The Pluralist Generation -Reimagining the AmericanDream.Marketplace Insights is a series of explorations intoconsumer beli...
Who are the Plurals?According to Magid Generational Strategies™, the Pluralist Generation, born between the turn of thecen...
What we Explored.Over the years, most of us have come to understand the idea of the American Dream. But howoften do we ask...
The Evolution of the American Dream.1930’s                                                         1950’s                 ...
The American    Plurals Have a Realistic Vision of the Future.Dream Exists,   From the materialism of the 1980s to the dot...
Plurals Realize That Money Can’t                                              than the generation before them. Few anticip...
For Plurals, Their Freedoms as Americans                                        For previous generations “the land of the ...
Building a Solid Foundation Comes                                         This Generation is Prepared to WorkBefore Settli...
Pinterest Boards: Respondents’ Visualization of The American Dream.                                                       ...
Conclusion.America has always held the promise of The Dream, even before the term was coined, and itcontinues to endure ge...
AppendixProject SpecificsiModerate conducted 50 conversations with 13-15 year olds at an average duration of 30 minutes.Th...
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The Pluralist Generation - Reimagining the American Dream

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In this research we talked to young teenagers, a notoriously hard to reach audience, about an old topic – The American Dream. We were able to connect with them through our online text-based tool and the incorporation of Pinterest. In using a medium they were comfortable with, the teens opened up about what the American Dream meant to them personally as well as it’s relevancy in today’s world

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The Pluralist Generation - Reimagining the American Dream

  1. 1. The Pluralist Generation -Reimagining the AmericanDream.Marketplace Insights is a series of explorations intoconsumer beliefs, thoughts and perceptions about products,services and trends. At iModerate, our online one - on - oneconversations are a highly effective method for unveilingthe most candid, insightful consumer responses–ones thatare truly meaningful to businesses. We share these findingswith the hope that you too will discover something of valuefrom them.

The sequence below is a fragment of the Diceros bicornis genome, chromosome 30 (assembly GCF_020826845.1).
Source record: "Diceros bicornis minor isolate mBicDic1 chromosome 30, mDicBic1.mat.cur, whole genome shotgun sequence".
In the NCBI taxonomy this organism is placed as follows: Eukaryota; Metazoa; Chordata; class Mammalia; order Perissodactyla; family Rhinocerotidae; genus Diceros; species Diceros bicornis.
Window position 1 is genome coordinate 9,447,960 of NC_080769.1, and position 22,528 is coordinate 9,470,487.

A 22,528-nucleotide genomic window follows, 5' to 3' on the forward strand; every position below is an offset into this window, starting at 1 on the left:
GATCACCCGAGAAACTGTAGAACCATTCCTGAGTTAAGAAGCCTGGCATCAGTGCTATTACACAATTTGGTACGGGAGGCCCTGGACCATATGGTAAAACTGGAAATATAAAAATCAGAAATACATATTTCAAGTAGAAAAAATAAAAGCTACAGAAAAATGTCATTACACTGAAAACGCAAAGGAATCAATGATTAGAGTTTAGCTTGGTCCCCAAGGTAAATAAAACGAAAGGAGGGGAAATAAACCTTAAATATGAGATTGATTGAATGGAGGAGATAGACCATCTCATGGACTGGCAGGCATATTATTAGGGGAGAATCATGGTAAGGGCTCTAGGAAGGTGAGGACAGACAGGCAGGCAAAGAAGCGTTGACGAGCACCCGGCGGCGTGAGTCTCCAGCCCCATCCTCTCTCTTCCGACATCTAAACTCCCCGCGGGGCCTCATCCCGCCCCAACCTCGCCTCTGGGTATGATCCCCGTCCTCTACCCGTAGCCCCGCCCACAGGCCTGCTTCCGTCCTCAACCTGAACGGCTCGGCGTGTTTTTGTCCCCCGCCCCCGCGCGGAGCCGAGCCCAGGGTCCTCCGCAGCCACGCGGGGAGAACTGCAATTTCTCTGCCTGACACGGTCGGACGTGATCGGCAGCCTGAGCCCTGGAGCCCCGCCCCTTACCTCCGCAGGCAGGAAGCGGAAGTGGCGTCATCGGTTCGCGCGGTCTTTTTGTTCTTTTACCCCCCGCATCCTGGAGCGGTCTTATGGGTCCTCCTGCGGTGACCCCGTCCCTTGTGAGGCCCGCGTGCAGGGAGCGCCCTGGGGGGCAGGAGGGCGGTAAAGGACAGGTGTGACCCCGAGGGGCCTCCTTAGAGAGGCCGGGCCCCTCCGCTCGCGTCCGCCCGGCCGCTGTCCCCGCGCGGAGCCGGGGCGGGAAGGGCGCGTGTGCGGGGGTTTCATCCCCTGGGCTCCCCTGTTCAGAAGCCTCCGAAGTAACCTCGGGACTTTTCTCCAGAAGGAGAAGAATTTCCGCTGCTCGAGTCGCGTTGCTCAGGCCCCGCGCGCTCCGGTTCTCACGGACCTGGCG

2. 2. Who are the Plurals?According to Magid Generational Strategies™, the Pluralist Generation, born between the turn of thecentury (1997) and today, is the first generation of the 21st century. Some have said that the “Plurals,”as this generation will be known, are the least likely in recent memory to believe in the American Dream.How Did we Connect with Them?Plurals talk through text. So what better way to engage them and probe deeply into a blue-skysubject than a text-based, one-on-one, online conversation? In this anonymous environment, the 50Plurals we spoke with felt free to open up. We also wanted to creatively capture their mentalpictures around this subject, and again used a mediumsuited for their generation—Pinterest Boards.Along with the conversations, a handfulof the Plurals found images fromaround the internet thatrepresented their versionof the American Dream,and explained why theywere significant. What cameout of this was an excitingglimpse into the creative mindof the Pluralist Generation. 2
  3. 3. What we Explored.Over the years, most of us have come to understand the idea of the American Dream. But howoften do we ask, “Is my definition still relevant?” We wondered how the Plurals, the newestgeneration of Americans, think about it. Do they believe in the Dream? Does it matter to them?And what exactly do they think it is?This generation, the Plurals, will be our country’s next thinkers, leaders and innovators. Knowinghow they see themselves, America, and the world is important in understanding where they areheaded. This generation is also the first to face less opportunity than the generation before it.So we talked to them, in-depth, to understand how this shapes the way they view being an American, the“Dream” it represents, the responsibility it carries, and how they envision their futures.What we Discovered.Our learnings are both simple and profound. These young people are developing their worldviewas the economy swings from soaring heights to deep recession to fledgling recovery. They havewitnessed a culture that celebrated excess and that has now come to embrace austerity. Andas a result, the Plurals believe that they must follow the path that will make them personallyhappy. This is what freedom means to them—the freedom to pursue their individual AmericanDream, not one that society defines for them. While they want to be financially stable, they donot speak of acquiring great wealth. Their definition of success and their guiding principle is towork hard so they can build a life of comfort and, more importantly, contentment. 3